By Jeff White (

CHARLOTTESVILLE — It has become a rite of winter for the UVa men’s tennis team, winning the ITA National Indoor Championships.

The Cavaliers captured their first ITA team title in 2008, in Seattle. They won again in ’09, this time in Chicago, and then triumphed in Charlottesville last year to make it three in a row.

No team had ever won four consecutive ITA indoor championships before this year, but the Wahoos now stand alone in the annals of college tennis. They collected another ITA crown last week in the city where their run began, Seattle.

“Each one is special,” Virginia coach Brian Boland said of the titles.

In 2008 and again in ’09, UVa edged UCLA 4-3 to advance to the ITA semifinals. There was no such drama in this year’s tournament.

The ‘Hoos whipped host Washington 4-1 in the first round, Illinois 4-1 in the quarterfinals and Ohio State 4-1 in the semifinals. In the championship match, Virginia blanked Tennessee 4-0.

“I think I was most impressed that we faced so many adverse situations and how well the players handled it,” Boland said.

UVa’s first two matches started late at night, and Boland’s players had not been in the Pacific Northwest long enough for their body clocks to have adjusted to the time change. That didn’t faze the Cavaliers (14-0).

In none of its first three matches did Virginia lose the doubles point. The team’s new doubles lineup — senior Michael Shabaz and freshman Alex Domijan at No. 1, senior Sanam Singh and sophomore Jarmere Jenkins at No. 2, juniors Drew Courtney and Steven Rooda at No. 3 — could not have had a much impressive debut.

“Last year we struggled a little bit more in doubles [at the ITA tourney], particularly in the final,” Boland said.

Shabaz and Courtney teamed to win the NCAA doubles title last spring, so the decision to split them wasn’t easy for UVa’s coaching staff.

“It was a risk we took, and it really turned out well,” Boland said. “The chemistry and the energy which these teams bring to the court is at a higher level than what we were producing [with the previous pairings]. Every move we make is with the goal of peaking at the end of the season and trying to find ways to get better collectively and individually.”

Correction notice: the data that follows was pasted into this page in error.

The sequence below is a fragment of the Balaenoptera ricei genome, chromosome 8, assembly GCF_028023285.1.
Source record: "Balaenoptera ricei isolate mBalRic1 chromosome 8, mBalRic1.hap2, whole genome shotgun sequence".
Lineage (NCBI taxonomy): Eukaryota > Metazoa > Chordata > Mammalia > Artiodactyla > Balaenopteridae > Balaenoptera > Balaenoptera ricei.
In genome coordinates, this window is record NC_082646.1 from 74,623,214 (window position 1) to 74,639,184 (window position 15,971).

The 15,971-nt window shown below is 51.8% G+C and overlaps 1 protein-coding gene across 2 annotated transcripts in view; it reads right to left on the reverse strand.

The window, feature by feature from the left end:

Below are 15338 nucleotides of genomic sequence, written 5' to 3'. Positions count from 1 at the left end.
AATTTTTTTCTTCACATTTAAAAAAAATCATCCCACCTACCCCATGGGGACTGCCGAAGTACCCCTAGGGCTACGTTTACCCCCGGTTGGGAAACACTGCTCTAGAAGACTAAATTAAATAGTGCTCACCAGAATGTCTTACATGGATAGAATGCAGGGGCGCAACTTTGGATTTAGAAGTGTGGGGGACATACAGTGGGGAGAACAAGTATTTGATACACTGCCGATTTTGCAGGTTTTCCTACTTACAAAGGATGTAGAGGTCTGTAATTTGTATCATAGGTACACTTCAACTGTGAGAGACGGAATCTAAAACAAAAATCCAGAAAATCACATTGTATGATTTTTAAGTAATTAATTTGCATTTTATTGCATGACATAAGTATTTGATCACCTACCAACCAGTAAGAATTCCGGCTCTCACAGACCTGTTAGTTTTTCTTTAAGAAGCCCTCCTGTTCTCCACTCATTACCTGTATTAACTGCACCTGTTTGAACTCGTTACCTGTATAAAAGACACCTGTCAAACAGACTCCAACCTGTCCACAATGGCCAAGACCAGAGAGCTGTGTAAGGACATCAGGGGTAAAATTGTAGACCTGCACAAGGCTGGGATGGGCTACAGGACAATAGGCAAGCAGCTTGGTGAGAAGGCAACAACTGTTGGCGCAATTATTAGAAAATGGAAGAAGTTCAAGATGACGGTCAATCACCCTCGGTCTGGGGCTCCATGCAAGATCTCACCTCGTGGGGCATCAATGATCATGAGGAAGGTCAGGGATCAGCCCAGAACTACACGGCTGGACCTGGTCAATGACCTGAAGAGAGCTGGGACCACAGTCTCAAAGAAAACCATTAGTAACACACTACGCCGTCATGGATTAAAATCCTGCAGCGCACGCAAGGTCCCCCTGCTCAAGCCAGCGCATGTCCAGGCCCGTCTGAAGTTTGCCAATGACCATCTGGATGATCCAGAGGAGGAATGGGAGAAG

The Cavaliers celebrated their latest crown before leaving Seattle, and they accepted congratulations from friends and classmates after returning to Charlottesville. Their focus now, though, is on the future, not the past.

“Now it’s on the outdoor season,” said Boland, whose team’s next match is March 9 at LSU.

“What we were able to accomplish in Seattle was impressive, but we’re aware of how much we can improve. Ultimately our goal is to play our best tennis in May.”

That, of course, is when the NCAA championships are held each year. Boland’s team has been ousted in the semifinals in three of the past four seasons, and the school has never won an NCAA title in tennis.

A lot can happen between now and May, but Boland has every reason to be confident about this team’s chances.

Shabaz, who plays No. 1 singles for the Cavaliers, was recently named to the U.S. team that will face Chile in the first round of the 2011 Davis Cup, March 4-6.

The 6-7 Domijan is the No. 2-ranked singles player in college tennis. He was named most outstanding player of the ITA indoor team championships after posting a 4-0 singles record in Seattle, winning in straight sets each time.

Domijan beat No. 42 Kyle McMorrow of Washington, No. 33 Johnny Hamui of Illinois, No. 21 Chase Buchanan of Ohio State and, finally, No. 17 John-Patrick Smith of Tennessee.

“For a freshman to go in and accomplish what he did in his first national team championship is really impressive,” Boland said. “I just could not be more impressed with Alex’s play.”

Boland could have said the same thing about his team’s performance in Seattle.

“Obviously this tournament gives us a lot of confidence,” he said. “It’s always a challenging event to win.”

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